We continue Black Blossom, the novel that follows The Aphorisms of Kherishdar and The Admonishments of Kherishdar. It is a form of quasi-communal storytelling, as described here. Feel free to ask questions, converse or react as you wish in the comments; the Calligrapher and I are at your disposal, as time permits us both. And don’t fear… your questions are shaping the narrative. Read closely in the future and you may see yourself referred to there.
Black Blossom, Part 77
A Story of Kherishdar as Translated by M.C.A. Hogarth
We did try, though neither of us managed very well. The matter of the aunera remained with us like a lingering incense. Afterwards, when Kor took my latest painting away, I allowed it; I had become accustomed to him standing guard over the evidence of my grief. Perhaps that was a form of Correction itself: a gentle reminder that the alchemy that transforms pain into wisdom and growth does not happen on its own, that it must undergo a process and that this process has worth… and that the evidence of the process might itself trigger the same alchemy in someone else. It has taken me a great deal of time to truly accept that Kor was right to preserve my uglier works. At times, it is only by seeing the footsteps of others on the path that we know to keep walking… or that any journey is possible at all.
So, he spirited away the painting, and we prepared for bed. As I slipped under the hissing sheets—now clean of the scent of Ajan—I said, “Do you miss him?”
“Of course,” Kor said. “But we have time, Farren.”
Oh aunera. Such infamous words. Never again did I hear a similar sentiment from Shame.
“I don’t mind, you know,” I said. “Being displaced from bed for it. Any time.”
His fingers were spread on my solar plexus, and had seemed very relaxed there. He chafed the thumb against my fur, distracting me, then said, “Actually, he said he would be honored if you would be ajzelin-jzene.”
When I answered with absolute stillness, he finished, voice low, “I would be, also.”
Truly there are moments when the silence that follows words seems to echo all the way into the heart.
Among us the role of witness is sacred. Perhaps this is because in our society we truly rise and fall by our relationships with others, and so to see and speak the truth we have seen is important. Earlier in this account I mentioned how harshly we punish false witness in Kherishdar. But we also enshrine the role of those who stand outside and watch, so that it can be told how it was… indeed, some of you know the name of our most famous witness, the Exception.
It is true, also, aunera, that to see truth so clearly brings with it an element of awe and fear. But if the Exception is notorious, she is also revered. Even one who stands outside society can be lauded for service, if their service is to bear witness.
To be ajzelin-jzene, touch-lover witness, meant that Ajan and Kor were willing to have me with them when they were together. It is not a usual thing, but when it is possible, when it happens… those moments are the subject of verses of poetry—both romantic and spiritual.
“You don’t have to,” Kor murmured against my shoulder. “Though if you do, we would welcome you.”
“Thank you,” I said softly, and brought his hand up so I could kiss the back.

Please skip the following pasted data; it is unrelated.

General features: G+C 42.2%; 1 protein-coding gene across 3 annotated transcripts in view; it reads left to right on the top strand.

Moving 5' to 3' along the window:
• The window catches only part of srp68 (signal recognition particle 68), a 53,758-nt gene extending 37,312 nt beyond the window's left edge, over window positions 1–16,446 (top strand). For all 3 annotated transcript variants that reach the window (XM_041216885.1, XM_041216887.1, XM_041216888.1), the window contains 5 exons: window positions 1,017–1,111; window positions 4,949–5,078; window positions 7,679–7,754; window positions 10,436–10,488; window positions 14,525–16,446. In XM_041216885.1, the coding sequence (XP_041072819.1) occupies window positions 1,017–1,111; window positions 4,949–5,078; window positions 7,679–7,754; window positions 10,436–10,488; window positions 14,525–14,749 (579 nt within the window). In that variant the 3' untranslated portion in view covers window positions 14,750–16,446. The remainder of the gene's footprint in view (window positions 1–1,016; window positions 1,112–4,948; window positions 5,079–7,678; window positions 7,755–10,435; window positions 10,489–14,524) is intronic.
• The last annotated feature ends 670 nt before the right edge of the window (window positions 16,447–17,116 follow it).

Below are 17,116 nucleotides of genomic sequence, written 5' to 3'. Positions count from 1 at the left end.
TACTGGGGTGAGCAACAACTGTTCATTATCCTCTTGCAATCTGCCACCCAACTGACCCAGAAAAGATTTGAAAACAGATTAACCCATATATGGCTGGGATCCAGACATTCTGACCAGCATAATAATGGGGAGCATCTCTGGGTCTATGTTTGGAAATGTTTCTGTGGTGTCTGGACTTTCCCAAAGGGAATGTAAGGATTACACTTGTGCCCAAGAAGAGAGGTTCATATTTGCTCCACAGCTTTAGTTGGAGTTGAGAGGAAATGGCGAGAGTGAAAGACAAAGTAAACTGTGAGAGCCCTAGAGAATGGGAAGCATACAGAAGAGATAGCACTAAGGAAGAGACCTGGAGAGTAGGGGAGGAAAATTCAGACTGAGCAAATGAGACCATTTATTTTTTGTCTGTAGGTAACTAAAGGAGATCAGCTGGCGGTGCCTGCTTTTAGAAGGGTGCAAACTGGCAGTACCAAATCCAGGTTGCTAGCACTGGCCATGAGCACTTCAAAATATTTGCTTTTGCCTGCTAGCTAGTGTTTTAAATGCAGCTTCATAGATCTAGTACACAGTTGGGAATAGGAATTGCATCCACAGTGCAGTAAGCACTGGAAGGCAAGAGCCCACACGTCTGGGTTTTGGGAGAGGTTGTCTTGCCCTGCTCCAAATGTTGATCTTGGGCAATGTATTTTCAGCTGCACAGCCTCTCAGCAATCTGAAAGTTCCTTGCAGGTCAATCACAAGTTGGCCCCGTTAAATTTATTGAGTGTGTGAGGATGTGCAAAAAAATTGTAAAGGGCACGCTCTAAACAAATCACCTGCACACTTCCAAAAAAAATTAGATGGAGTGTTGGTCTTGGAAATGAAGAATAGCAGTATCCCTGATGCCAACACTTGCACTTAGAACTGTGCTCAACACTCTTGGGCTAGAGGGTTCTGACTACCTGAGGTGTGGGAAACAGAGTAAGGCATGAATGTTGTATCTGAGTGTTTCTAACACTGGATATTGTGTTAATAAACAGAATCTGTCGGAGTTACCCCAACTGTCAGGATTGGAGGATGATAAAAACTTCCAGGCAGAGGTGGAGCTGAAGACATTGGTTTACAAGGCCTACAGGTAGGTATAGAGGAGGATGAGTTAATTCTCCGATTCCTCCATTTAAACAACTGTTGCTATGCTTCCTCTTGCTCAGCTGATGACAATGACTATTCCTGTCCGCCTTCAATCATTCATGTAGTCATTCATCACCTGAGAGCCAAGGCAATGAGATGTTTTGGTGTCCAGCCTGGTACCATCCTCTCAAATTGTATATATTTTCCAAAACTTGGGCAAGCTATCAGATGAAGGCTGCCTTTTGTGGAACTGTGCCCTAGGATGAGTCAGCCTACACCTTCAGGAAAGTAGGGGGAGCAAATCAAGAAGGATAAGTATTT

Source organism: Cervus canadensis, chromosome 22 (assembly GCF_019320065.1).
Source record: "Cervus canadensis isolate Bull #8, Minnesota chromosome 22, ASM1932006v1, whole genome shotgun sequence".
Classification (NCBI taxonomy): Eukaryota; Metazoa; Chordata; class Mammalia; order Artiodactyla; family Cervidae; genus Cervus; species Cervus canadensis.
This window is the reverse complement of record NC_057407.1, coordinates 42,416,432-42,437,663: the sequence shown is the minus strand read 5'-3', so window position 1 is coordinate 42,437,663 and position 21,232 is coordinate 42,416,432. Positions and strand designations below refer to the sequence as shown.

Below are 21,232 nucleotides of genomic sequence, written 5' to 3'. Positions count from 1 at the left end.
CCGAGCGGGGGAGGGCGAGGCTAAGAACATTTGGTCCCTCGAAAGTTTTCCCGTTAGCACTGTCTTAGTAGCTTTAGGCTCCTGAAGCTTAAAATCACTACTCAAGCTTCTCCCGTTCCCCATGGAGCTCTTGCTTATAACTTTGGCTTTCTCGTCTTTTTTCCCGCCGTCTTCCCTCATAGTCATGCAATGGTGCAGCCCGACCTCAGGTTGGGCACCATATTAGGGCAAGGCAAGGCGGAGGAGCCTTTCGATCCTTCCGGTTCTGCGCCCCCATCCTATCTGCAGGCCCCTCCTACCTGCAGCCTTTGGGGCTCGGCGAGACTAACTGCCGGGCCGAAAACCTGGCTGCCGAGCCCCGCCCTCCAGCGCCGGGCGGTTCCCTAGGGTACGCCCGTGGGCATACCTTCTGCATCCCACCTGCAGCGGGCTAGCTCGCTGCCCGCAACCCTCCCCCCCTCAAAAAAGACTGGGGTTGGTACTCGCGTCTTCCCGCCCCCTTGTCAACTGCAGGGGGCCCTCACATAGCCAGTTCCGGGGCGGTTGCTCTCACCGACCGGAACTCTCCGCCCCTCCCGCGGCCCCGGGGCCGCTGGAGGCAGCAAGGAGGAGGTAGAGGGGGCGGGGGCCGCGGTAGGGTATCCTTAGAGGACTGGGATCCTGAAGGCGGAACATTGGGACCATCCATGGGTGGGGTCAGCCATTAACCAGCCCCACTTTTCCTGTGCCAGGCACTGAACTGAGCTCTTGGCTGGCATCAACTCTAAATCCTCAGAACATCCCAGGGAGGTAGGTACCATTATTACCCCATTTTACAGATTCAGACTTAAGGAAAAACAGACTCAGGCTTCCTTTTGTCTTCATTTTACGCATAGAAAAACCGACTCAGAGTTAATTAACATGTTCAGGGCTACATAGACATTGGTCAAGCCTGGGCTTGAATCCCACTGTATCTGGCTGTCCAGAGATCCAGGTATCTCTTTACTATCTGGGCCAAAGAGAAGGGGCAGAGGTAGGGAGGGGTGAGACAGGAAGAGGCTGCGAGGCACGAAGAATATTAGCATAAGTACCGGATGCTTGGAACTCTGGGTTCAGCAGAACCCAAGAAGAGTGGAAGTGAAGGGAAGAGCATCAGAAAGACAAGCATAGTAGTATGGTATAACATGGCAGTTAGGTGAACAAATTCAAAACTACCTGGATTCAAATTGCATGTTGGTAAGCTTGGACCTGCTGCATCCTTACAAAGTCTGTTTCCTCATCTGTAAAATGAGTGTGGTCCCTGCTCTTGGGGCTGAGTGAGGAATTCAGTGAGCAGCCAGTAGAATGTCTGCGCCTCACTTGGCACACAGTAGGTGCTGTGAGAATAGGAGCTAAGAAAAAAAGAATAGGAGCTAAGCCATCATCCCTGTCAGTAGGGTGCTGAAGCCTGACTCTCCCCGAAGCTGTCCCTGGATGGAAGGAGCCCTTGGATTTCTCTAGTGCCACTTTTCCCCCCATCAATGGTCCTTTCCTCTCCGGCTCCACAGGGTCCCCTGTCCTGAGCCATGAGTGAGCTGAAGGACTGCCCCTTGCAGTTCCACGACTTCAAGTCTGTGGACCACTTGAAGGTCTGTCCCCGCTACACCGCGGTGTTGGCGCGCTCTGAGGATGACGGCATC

I did not give him an answer then. I wish I had. But I am also grateful that I was not punished irrevocably for my hesitation, no matter what I would feel in the days that followed.
Some say that we are vessels, and that we must make ourselves empty in order to be filled with all that is good and worthy. That there can be no love without an attempt at perfection of self: that a cracked pot cannot hold, and that this is the reason we have loss and jealousy and fear.
But I believe that love is the vessel, and we are the thing formed by it. Love is always perfect. If there is loss and jealousy and fear, it is because we have not allowed the pot to shape us, but have in our hubris decided that we know better how to fill the empty spaces.
—Ereseya, Observations from the End of a Life
I would like to say I slept well, that Kor’s presence and the newness of being ajzelin were sufficient to soothe any troubles I might entertain. But while I hesitate to use the word ‘torture,’ my dreams wrenched me from sleep several times that night, and they were not deep-dreams, what we call yulun, the voice of the spirit as it makes sense of the world, the day and one’s place in it… but rather jiliqil, the restless almost-dreams of a mind that cannot settle, the hateful ones that make one feel as if one has not slept at all.
And all my jiliqil were of the aunera… of the female’s haunted eyes, and the stern mask of the male’s face.
I was not the only one disturbed, for when I sat up at last in the morning, even more exhausted than I had been before lying down, Kor remained lying on his back, one hand on his chest and his eyes on the ceiling.
“I’ll run you a bath when I’m done,” he said at last.
“Thank you,” I said.
We broke our fast in silence, and again he checked on the others. When he returned it was to take his stole off and carefully fold it before setting it on the table. “I think,” he said, “I will go for a walk.”
“All right,” I said. “The others…?”
“As well as can be expected,” he said. “You might check, if you wish.”
“I think I will,” I said.
“I’ll be back for the dareleni,” he said, and left. I looked at the stole for quite some time before rising myself. I did not begrudge him the setting aside of his mantle, not at all. But it concerned me that he felt the need, for it was very much not like him. We were all sorely afflicted, I thought, by these matters. I prayed Thirukedi’s message would arrive soon.
What foreshadowing? >.>
Also, Ereseya returns. She is very vocal lately.
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Mirrored from MCAH Online.